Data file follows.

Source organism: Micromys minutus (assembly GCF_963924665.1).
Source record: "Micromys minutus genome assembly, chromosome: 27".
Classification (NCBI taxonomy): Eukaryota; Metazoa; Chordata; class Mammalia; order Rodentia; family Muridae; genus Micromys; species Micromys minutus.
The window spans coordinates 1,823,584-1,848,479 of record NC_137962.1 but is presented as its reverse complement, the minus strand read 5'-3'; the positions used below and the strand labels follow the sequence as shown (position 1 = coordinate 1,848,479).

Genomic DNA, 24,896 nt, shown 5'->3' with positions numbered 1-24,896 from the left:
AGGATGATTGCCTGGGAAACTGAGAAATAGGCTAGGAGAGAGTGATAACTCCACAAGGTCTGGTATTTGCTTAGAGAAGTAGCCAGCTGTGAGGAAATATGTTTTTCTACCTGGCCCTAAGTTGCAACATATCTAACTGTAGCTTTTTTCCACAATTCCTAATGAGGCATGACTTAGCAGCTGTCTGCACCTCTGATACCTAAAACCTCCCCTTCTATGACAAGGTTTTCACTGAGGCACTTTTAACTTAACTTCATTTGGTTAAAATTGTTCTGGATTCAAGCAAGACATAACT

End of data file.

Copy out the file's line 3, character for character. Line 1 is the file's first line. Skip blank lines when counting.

Classification (NCBI taxonomy): Eukaryota; Metazoa; Chordata; class Mammalia; order Rodentia; family Muridae; genus Micromys; species Micromys minutus.